Our group had previously established that nanoscale three-dimensional refractive index (RI) fluctuations of a linear, dielectric, label-free medium can be sensed in the far field through spectroscopic microscopy, regardless of the diffraction limit of optical microscopy. Adopting this technique, Partial Wave Spectroscopic (PWS) Microscopy was able to sense nanoarchitectural alterations in early-stage cancers. With the success of PWS on detecting cancer from healthy clinical samples, we further investigated whether and how histological staining can enhance the performance of PWS by both finite difference time domain (FDTD) simulations and experiments.
In this investigation, the dispersion models of hematoxylin and eosin were extracted from the absorption spectra of H and E stained cells. Using these models, the effect of staining were studied via FDTD simulations of unstained versus stained samples with various nanostructures. We observed that, the spectral variance was increased and the spectral variance difference between two samples with distinct nanostructures was enhanced in stained samples by over 200%. Furthermore, we investigated with FDTD whether molecule-specific staining can be used to enhance signals from a medium composing of the desired molecule. Samples with two mixed random media were created and the desired medium was either stained or unstained. Our results showed that the difference between the nanostructures of only the desired medium was enhanced in stained samples. We concluded that, with molecule-specific staining, PWS can selectively target the nanoarchitecture of a desired molecule. Lastly, these results were validated by experiments using human buccal cells from healthy or lung cancer patients.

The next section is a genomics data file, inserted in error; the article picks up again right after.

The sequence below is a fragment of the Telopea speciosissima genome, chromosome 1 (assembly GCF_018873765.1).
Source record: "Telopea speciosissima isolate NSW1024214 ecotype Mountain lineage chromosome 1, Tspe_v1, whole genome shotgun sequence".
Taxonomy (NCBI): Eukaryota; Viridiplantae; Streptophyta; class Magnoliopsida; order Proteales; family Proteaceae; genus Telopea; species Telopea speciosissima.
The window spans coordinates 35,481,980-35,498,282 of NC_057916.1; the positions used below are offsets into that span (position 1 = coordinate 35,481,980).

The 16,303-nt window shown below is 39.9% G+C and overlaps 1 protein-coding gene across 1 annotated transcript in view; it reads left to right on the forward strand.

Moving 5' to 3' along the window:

This study has significant impact in improving the performance of PWS on quantifying nanoarchitectural alterations during cancer.